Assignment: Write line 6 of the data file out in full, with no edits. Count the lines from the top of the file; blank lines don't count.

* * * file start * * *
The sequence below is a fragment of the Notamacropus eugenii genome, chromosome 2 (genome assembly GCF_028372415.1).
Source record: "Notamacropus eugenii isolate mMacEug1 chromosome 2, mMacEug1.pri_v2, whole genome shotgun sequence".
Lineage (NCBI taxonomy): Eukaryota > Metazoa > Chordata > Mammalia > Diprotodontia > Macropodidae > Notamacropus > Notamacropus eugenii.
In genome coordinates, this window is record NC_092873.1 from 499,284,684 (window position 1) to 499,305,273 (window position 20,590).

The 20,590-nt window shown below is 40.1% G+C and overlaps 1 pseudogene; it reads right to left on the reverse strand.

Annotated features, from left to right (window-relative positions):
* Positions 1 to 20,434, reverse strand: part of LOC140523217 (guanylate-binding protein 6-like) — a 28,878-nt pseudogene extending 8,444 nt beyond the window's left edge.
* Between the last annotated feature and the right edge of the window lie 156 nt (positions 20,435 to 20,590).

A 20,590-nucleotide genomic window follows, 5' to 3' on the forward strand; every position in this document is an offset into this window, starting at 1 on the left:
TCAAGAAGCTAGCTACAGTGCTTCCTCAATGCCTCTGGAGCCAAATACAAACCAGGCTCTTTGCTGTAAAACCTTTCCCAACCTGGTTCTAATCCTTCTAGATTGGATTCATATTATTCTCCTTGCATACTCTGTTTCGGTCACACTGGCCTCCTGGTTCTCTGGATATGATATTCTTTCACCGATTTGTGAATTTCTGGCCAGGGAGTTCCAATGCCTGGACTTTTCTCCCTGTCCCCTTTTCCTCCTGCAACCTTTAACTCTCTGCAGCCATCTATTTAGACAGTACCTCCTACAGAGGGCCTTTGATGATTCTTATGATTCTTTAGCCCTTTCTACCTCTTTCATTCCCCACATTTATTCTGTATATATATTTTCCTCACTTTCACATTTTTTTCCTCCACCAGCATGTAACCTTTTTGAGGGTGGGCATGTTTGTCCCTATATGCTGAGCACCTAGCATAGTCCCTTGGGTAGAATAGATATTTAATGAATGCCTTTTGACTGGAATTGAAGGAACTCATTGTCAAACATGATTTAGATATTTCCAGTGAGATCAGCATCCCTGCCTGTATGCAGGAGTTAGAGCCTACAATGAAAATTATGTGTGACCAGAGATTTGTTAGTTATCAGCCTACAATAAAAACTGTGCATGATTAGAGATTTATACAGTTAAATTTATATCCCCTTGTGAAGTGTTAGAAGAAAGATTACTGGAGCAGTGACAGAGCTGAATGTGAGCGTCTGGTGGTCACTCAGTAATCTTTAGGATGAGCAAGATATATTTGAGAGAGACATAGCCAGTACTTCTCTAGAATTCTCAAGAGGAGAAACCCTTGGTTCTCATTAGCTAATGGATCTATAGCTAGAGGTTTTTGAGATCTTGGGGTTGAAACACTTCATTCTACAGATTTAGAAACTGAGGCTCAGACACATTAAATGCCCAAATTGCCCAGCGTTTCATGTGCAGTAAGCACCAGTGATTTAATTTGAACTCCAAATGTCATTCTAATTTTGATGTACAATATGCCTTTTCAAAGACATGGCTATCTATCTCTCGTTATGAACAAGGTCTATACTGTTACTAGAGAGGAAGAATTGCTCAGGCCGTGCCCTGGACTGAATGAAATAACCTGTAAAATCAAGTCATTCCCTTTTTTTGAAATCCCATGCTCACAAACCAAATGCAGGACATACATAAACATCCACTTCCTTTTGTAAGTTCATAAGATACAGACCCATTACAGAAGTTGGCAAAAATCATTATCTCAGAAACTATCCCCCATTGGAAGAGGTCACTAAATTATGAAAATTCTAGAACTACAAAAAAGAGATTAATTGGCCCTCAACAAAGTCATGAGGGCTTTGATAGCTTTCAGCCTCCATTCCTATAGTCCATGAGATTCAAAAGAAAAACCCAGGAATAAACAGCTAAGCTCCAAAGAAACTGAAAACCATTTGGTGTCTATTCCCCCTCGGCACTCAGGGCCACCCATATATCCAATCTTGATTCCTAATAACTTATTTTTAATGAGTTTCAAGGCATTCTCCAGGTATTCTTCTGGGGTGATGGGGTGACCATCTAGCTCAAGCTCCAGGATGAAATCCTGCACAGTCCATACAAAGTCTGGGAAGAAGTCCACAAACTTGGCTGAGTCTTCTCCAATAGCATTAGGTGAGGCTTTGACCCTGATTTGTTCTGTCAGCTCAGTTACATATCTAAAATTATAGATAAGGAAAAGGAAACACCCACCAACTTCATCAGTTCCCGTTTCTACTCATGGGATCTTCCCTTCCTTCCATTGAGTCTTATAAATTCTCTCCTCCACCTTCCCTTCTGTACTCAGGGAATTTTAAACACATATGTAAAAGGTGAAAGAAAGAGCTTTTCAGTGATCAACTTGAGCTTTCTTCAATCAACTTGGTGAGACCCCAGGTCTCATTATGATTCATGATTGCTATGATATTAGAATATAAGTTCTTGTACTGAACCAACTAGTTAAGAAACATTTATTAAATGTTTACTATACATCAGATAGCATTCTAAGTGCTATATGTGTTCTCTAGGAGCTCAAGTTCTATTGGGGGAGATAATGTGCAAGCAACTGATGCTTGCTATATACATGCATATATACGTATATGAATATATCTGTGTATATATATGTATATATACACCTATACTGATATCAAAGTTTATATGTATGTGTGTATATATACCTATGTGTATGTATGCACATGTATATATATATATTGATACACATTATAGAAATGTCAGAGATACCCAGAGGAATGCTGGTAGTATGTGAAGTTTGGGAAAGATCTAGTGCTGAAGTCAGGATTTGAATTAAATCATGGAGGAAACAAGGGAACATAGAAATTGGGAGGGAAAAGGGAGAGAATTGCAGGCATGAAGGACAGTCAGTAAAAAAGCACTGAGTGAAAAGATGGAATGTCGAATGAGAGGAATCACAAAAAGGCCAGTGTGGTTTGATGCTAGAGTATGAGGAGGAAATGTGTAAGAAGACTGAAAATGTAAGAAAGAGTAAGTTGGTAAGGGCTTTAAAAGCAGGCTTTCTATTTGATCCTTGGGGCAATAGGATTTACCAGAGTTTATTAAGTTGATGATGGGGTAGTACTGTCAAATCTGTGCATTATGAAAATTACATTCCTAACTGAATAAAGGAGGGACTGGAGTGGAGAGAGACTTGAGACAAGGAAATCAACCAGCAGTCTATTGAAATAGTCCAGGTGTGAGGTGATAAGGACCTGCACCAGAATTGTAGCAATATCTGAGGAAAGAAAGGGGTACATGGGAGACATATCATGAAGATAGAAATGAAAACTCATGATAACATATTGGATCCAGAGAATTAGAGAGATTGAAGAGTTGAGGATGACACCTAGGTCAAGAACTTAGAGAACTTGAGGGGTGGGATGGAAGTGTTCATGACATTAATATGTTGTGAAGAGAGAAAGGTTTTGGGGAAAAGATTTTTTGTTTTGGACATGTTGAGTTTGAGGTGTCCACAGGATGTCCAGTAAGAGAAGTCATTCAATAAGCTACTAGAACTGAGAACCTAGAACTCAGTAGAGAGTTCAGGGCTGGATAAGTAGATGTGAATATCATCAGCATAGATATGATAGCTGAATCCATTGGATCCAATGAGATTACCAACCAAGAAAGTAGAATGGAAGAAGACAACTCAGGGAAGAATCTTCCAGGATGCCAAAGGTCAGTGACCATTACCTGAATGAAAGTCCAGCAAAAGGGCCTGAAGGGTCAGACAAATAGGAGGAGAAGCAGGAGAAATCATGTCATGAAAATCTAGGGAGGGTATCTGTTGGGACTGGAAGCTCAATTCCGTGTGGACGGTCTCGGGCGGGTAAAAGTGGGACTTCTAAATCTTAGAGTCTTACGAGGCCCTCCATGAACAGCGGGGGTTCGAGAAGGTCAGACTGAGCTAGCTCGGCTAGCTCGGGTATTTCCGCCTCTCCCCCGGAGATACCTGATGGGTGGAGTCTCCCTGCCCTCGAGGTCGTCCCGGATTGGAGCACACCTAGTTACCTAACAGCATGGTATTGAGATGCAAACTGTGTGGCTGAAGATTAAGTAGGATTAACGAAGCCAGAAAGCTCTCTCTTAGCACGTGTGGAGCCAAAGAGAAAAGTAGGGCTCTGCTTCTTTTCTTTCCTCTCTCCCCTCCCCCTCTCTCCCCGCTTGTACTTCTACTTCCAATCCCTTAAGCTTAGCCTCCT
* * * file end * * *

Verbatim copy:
Annotated features, from left to right (window-relative positions):